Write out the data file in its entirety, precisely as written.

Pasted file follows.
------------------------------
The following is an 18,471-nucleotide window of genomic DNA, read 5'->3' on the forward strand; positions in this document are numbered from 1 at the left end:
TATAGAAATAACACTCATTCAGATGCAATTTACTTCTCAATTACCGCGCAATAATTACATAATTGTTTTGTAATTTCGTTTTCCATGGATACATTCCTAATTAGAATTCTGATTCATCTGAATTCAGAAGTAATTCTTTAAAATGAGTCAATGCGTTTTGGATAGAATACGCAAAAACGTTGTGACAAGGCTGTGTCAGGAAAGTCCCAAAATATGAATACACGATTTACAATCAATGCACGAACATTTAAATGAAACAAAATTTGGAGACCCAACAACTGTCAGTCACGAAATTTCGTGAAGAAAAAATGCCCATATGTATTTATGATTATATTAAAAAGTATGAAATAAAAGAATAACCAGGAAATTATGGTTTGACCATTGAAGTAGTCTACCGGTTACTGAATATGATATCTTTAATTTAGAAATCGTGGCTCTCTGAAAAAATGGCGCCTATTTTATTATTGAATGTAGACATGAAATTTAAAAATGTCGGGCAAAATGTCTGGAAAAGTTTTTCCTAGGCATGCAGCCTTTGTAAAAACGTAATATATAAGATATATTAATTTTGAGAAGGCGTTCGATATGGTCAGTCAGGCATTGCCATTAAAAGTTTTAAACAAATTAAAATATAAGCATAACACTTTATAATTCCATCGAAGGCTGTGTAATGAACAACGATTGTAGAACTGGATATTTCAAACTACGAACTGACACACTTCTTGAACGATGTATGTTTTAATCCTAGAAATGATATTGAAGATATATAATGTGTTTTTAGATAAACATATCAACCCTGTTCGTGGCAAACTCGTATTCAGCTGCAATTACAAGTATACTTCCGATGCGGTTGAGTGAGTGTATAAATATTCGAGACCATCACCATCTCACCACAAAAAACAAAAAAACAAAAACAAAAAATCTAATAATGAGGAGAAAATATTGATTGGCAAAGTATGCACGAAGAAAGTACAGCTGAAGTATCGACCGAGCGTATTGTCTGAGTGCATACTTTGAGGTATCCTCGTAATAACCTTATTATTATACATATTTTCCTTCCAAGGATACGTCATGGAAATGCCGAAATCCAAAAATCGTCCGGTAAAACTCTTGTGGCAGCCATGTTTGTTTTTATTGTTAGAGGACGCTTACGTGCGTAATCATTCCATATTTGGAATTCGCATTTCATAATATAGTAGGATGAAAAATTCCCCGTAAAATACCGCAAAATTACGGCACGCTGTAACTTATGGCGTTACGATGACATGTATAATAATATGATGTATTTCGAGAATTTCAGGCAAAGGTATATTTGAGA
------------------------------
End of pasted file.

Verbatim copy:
The following is an 18,471-nucleotide window of genomic DNA, read 5'->3' on the forward strand; positions in this document are numbered from 1 at the left end:
TATAGAAATAACACTCATTCAGATGCAATTTACTTCTCAATTACCGCGCAATAATTACATAATTGTTTTGTAATTTCGTTTTCCATGGATACATTCCTAATTAGAATTCTGATTCATCTGAATTCAGAAGTAATTCTTTAAAATGAGTCAATGCGTTTTGGATAGAATACGCAAAAACGTTGTGACAAGGCTGTGTCAGGAAAGTCCCAAAATATGAATACACGATTTACAATCAATGCACGAACATTTAAATGAAACAAAATTTGGAGACCCAACAACTGTCAGTCACGAAATTTCGTGAAGAAAAAATGCCCATATGTATTTATGATTATATTAAAAAGTATGAAATAAAAGAATAACCAGGAAATTATGGTTTGACCATTGAAGTAGTCTACCGGTTACTGAATATGATATCTTTAATTTAGAAATCGTGGCTCTCTGAAAAAATGGCGCCTATTTTATTATTGAATGTAGACATGAAATTTAAAAATGTCGGGCAAAATGTCTGGAAAAGTTTTTCCTAGGCATGCAGCCTTTGTAAAAACGTAATATATAAGATATATTAATTTTGAGAAGGCGTTCGATATGGTCAGTCAGGCATTGCCATTAAAAGTTTTAAACAAATTAAAATATAAGCATAACACTTTATAATTCCATCGAAGGCTGTGTAATGAACAACGATTGTAGAACTGGATATTTCAAACTACGAACTGACACACTTCTTGAACGATGTATGTTTTAATCCTAGAAATGATATTGAAGATATATAATGTGTTTTTAGATAAACATATCAACCCTGTTCGTGGCAAACTCGTATTCAGCTGCAATTACAAGTATACTTCCGATGCGGTTGAGTGAGTGTATAAATATTCGAGACCATCACCATCTCACCACAAAAAACAAAAAAACAAAAACAAAAAATCTAATAATGAGGAGAAAATATTGATTGGCAAAGTATGCACGAAGAAAGTACAGCTGAAGTATCGACCGAGCGTATTGTCTGAGTGCATACTTTGAGGTATCCTCGTAATAACCTTATTATTATACATATTTTCCTTCCAAGGATACGTCATGGAAATGCCGAAATCCAAAAATCGTCCGGTAAAACTCTTGTGGCAGCCATGTTTGTTTTTATTGTTAGAGGACGCTTACGTGCGTAATCATTCCATATTTGGAATTCGCATTTCATAATATAGTAGGATGAAAAATTCCCCGTAAAATACCGCAAAATTACGGCACGCTGTAACTTATGGCGTTACGATGACATGTATAATAATATGATGTATTTCGAGAATTTCAGGCAAAGGTATATTTGAGA